Professor Leon Black
- Position: Professor of Infrastructure Materials
- Areas of expertise: cement; concrete; durability; infrastructure; circular economy; materials; embodied carbon; lifecycle analysis
- Email: L.Black@leeds.ac.uk
- Phone: +44(0)113 343 2283
- Location: 3.07 School of Civil Engineering
- Website: LinkedIn | Googlescholar | Researchgate | ORCID
My first degree was in chemistry, graduating from the University of Bristol in 1992, followed by an MSc in Advanced Analytical Chemistry when I first developed an interest in material degradation. So, this MSc was followed with a PhD in 1997; ‘Understanding the Factors Influencing the Development of a Patina on Architectural Lead’. I lived for 5 years in Germany, working initially on nuclear materials, then using various techniques (electron microscopy, x-ray diffraction, thermal analysis, etc) to understand the structure of calcium silicate hydrates. I returned to the UK in 2004 and joined the Materials Research Institute at Sheffield Hallam University, developing the use of Raman spectroscopy for the analysis of cements.
In 2007 I moved from SHU to take up a lectureship at the University of Leeds, where I’ve remained to this day. Over the years, I have slowly moved my research from being applied analytical chemistry, to understanding the interplay between cement composition, microstructure and engineering performance. My research is still based on materials characterisation, but I try to use my expertise to understand how we can make materials more durable, while minimising environmental impact.
- Director of the Centre for Infrastructure Materials
- Director of Admissions
I'm an analytical and materials’ chemist, who for the last 20 years has used various analytical techniques to investigate the structure and stability of cementitious materials. I spent a number of years applying Raman and photoelectron spectroscopies for the analysis of cement. More recently I've focussed on composition-microstructure-performance relationships in low-clinker binders. What does this mean? Well, I look at how the various phases in cement are affected by other materials such as slag and fly ash are added to cement. I then expose samples to aggressive environments and see which phases have been affected. This information helps us to understand concrete durability from a fundamental perspective.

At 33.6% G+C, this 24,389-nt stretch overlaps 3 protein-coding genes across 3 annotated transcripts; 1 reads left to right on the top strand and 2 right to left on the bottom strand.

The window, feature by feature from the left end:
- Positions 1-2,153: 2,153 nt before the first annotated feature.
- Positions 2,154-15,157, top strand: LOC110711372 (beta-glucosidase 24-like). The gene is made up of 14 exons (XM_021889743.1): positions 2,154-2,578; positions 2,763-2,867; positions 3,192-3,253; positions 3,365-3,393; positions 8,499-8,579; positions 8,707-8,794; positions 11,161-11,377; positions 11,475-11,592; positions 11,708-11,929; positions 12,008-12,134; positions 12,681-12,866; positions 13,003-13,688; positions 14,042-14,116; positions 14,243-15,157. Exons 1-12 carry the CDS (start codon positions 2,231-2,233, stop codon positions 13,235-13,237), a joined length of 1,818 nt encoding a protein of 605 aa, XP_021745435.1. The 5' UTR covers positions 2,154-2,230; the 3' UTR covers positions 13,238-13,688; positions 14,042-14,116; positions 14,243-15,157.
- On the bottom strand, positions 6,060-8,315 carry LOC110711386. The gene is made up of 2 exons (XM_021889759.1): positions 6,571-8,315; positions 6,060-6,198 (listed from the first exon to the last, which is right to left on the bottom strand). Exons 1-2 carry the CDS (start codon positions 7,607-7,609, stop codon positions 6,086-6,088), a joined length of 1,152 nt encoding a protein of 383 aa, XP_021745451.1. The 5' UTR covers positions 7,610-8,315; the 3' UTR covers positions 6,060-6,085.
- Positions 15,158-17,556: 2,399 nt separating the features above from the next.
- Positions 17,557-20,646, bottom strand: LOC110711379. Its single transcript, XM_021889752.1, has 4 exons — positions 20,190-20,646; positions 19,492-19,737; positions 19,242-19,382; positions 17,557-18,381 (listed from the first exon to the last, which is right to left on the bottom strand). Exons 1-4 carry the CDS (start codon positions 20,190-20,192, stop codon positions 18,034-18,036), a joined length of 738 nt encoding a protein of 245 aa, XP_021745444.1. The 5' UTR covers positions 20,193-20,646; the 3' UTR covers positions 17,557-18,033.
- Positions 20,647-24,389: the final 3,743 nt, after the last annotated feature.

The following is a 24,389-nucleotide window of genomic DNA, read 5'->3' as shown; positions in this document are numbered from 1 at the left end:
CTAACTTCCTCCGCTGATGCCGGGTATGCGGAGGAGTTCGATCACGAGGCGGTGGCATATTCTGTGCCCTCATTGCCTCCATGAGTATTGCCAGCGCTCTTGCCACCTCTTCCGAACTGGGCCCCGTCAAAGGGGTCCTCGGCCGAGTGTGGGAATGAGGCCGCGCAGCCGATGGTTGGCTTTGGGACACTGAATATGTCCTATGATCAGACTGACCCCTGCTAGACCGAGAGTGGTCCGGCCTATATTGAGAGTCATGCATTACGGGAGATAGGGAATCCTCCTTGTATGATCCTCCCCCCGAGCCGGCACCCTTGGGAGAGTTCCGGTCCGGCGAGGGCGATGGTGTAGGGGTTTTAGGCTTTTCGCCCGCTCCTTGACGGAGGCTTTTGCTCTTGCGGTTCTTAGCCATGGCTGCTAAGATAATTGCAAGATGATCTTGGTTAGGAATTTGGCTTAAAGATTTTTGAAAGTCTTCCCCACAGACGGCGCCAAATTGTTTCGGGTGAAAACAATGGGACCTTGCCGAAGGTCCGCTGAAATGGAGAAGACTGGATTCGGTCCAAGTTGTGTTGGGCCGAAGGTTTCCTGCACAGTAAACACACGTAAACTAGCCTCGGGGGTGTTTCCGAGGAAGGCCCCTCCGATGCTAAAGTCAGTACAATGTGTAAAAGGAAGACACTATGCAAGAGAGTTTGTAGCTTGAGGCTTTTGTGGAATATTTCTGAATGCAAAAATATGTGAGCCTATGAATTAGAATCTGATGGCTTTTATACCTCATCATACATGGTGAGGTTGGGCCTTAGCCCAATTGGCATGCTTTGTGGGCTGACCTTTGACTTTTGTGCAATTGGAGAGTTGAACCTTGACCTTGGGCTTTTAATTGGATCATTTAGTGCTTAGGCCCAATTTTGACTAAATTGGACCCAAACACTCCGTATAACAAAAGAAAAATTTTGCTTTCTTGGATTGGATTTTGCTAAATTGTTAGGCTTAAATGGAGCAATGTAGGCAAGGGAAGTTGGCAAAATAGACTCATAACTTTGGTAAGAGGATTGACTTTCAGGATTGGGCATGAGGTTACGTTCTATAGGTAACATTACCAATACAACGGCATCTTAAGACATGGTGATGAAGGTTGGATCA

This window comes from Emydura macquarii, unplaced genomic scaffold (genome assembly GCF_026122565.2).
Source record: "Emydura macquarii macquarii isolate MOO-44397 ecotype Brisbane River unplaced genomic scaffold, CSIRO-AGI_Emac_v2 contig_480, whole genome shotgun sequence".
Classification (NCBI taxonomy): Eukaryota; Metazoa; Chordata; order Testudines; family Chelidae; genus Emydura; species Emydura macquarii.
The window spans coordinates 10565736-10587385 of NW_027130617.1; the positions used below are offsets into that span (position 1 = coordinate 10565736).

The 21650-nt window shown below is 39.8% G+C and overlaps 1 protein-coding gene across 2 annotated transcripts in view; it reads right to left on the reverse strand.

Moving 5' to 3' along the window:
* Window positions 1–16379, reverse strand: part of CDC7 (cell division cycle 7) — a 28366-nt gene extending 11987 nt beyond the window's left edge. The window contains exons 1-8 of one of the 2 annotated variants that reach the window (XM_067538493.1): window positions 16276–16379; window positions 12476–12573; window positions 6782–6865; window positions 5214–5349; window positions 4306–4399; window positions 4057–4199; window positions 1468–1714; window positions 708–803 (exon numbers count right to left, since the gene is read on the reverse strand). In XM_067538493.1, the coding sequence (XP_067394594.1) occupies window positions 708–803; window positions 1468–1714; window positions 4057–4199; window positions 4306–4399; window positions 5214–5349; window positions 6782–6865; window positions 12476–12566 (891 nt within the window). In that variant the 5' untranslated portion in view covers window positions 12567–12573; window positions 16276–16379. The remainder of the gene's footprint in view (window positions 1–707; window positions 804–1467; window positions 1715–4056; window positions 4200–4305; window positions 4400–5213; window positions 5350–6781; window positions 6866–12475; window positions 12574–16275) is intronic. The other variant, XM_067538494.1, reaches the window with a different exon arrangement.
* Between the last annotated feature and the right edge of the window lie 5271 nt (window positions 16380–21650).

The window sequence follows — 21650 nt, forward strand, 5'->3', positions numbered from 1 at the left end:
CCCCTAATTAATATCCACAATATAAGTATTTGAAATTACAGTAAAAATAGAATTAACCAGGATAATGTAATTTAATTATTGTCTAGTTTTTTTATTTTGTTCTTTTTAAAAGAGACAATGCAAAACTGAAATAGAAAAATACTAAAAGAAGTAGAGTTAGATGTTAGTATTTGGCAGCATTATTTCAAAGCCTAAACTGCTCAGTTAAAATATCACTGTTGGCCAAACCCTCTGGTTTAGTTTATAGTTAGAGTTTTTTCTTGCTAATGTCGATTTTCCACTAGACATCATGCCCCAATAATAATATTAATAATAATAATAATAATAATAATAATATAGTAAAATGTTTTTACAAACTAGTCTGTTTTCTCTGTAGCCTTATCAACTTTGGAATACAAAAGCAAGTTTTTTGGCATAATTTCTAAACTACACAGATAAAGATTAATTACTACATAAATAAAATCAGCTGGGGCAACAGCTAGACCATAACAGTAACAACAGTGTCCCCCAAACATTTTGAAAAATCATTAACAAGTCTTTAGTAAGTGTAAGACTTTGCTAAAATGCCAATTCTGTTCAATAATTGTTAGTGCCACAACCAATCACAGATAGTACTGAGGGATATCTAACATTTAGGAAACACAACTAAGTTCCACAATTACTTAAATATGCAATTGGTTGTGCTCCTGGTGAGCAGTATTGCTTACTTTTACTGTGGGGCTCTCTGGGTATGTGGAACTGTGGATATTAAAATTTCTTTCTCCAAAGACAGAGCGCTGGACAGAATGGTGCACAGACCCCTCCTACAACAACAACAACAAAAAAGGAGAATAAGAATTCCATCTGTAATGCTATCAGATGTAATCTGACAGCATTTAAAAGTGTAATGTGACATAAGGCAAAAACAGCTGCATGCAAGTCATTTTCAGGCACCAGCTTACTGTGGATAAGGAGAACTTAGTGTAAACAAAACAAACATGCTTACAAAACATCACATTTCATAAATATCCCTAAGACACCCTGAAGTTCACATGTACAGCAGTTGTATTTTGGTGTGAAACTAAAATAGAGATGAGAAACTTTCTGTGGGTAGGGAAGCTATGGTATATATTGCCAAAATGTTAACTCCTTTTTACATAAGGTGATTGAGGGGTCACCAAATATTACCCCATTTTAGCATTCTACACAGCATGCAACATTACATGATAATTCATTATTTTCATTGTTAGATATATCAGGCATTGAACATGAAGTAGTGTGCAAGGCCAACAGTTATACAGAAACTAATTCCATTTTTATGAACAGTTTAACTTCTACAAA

I lead the Centre for Infrastructure Materials in Leeds, a part of UKCRIC. The Centre provides state of the art facilities for the characterisation of a huge suite of materials: from cement and concrete, through metals and polymers to new biocomposites. The laboratories are also fully equipped for undertaking accelerated ageing studies on this full range of materials. More recently, I lead the “Technical Challenges” research theme for the UKRI Interdisciplinary Circular Economy Centre for Mineral-Based Construction Materials. Here we are trying to move the construction industry from a linear build-use-demolish approach, to a circular build-use-reuse mindset.
I was an active participant in Nanocem. My work within the consortium has led to collaborations with the Technical University of Munich, ZAG (Slovenia), Lund University and IFSTTAR (Paris).
Aside from my research, I am Editor of Advances in Cement Research.
My technical expertise includes the use of;
- (Environmental) Scanning Electron Microscopy
- Vibrational Spectroscopy (Raman and Infra-Red)
- Thermal Analysis
- X-ray Photoelectron Spectroscopy
- X-ray Diffraction
- Circular Economy Centre for Mineral-based Construction Materials
- Engineered UK clays for production of low-carbon cements
- SaFEGround - Sustainable, Flexible and Efficient Ground-source heating and cooling systems
I teach civil engineering materials throughout many of the undergraduate programmes. My teaching shows how engineering performance can be understood by understanding the fundamental science behind many of the materials used throughout civil engineering. In particular, my teaching covers the fundamentals of cement hydration and the durability of concrete; bringing my research into the lecture theatre.
I am also heavily involved in the supervision of undergraduate and Masters research projects. My projects cover concrete durability and environmental aspects of cement and concrete.
Research groups and institutes
- Materials and Structures
- Cities, Infrastructure and Energy